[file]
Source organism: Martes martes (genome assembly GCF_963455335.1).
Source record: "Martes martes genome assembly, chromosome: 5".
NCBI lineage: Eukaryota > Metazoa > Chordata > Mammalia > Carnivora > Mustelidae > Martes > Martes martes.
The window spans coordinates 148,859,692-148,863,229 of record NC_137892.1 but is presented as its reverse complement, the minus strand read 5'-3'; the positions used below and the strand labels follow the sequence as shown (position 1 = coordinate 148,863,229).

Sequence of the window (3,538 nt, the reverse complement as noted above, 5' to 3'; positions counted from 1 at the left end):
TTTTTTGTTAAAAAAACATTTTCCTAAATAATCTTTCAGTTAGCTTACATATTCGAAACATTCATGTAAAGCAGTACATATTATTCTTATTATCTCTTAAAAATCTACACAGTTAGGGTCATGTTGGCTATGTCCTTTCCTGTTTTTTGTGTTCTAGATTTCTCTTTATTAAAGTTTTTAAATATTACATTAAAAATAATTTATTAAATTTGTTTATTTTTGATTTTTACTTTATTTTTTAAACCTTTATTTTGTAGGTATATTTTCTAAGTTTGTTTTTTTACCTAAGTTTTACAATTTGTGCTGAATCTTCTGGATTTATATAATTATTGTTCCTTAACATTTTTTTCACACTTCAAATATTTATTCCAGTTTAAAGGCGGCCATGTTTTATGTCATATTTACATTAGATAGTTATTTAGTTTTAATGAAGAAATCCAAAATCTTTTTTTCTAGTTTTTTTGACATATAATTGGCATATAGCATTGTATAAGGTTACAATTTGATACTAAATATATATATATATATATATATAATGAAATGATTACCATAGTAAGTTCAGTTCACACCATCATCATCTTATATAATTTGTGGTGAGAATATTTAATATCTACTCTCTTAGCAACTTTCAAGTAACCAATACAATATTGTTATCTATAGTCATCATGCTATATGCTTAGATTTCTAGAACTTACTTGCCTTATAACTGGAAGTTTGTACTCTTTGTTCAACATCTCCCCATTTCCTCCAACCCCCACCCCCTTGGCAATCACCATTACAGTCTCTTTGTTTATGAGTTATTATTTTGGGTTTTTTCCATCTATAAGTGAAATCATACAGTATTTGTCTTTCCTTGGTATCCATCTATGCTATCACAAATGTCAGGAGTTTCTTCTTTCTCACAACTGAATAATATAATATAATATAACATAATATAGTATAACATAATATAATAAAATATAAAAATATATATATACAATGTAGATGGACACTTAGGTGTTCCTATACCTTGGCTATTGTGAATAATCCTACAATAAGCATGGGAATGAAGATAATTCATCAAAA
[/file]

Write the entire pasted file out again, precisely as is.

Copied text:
Source organism: Martes martes (genome assembly GCF_963455335.1).
Source record: "Martes martes genome assembly, chromosome: 5".
NCBI lineage: Eukaryota > Metazoa > Chordata > Mammalia > Carnivora > Mustelidae > Martes > Martes martes.
The window spans coordinates 148,859,692-148,863,229 of record NC_137892.1 but is presented as its reverse complement, the minus strand read 5'-3'; the positions used below and the strand labels follow the sequence as shown (position 1 = coordinate 148,863,229).

Sequence of the window (3,538 nt, the reverse complement as noted above, 5' to 3'; positions counted from 1 at the left end):
TTTTTTGTTAAAAAAACATTTTCCTAAATAATCTTTCAGTTAGCTTACATATTCGAAACATTCATGTAAAGCAGTACATATTATTCTTATTATCTCTTAAAAATCTACACAGTTAGGGTCATGTTGGCTATGTCCTTTCCTGTTTTTTGTGTTCTAGATTTCTCTTTATTAAAGTTTTTAAATATTACATTAAAAATAATTTATTAAATTTGTTTATTTTTGATTTTTACTTTATTTTTTAAACCTTTATTTTGTAGGTATATTTTCTAAGTTTGTTTTTTTACCTAAGTTTTACAATTTGTGCTGAATCTTCTGGATTTATATAATTATTGTTCCTTAACATTTTTTTCACACTTCAAATATTTATTCCAGTTTAAAGGCGGCCATGTTTTATGTCATATTTACATTAGATAGTTATTTAGTTTTAATGAAGAAATCCAAAATCTTTTTTTCTAGTTTTTTTGACATATAATTGGCATATAGCATTGTATAAGGTTACAATTTGATACTAAATATATATATATATATATATATAATGAAATGATTACCATAGTAAGTTCAGTTCACACCATCATCATCTTATATAATTTGTGGTGAGAATATTTAATATCTACTCTCTTAGCAACTTTCAAGTAACCAATACAATATTGTTATCTATAGTCATCATGCTATATGCTTAGATTTCTAGAACTTACTTGCCTTATAACTGGAAGTTTGTACTCTTTGTTCAACATCTCCCCATTTCCTCCAACCCCCACCCCCTTGGCAATCACCATTACAGTCTCTTTGTTTATGAGTTATTATTTTGGGTTTTTTCCATCTATAAGTGAAATCATACAGTATTTGTCTTTCCTTGGTATCCATCTATGCTATCACAAATGTCAGGAGTTTCTTCTTTCTCACAACTGAATAATATAATATAATATAACATAATATAGTATAACATAATATAATAAAATATAAAAATATATATATACAATGTAGATGGACACTTAGGTGTTCCTATACCTTGGCTATTGTGAATAATCCTACAATAAGCATGGGAATGAAGATAATTCATCAAAA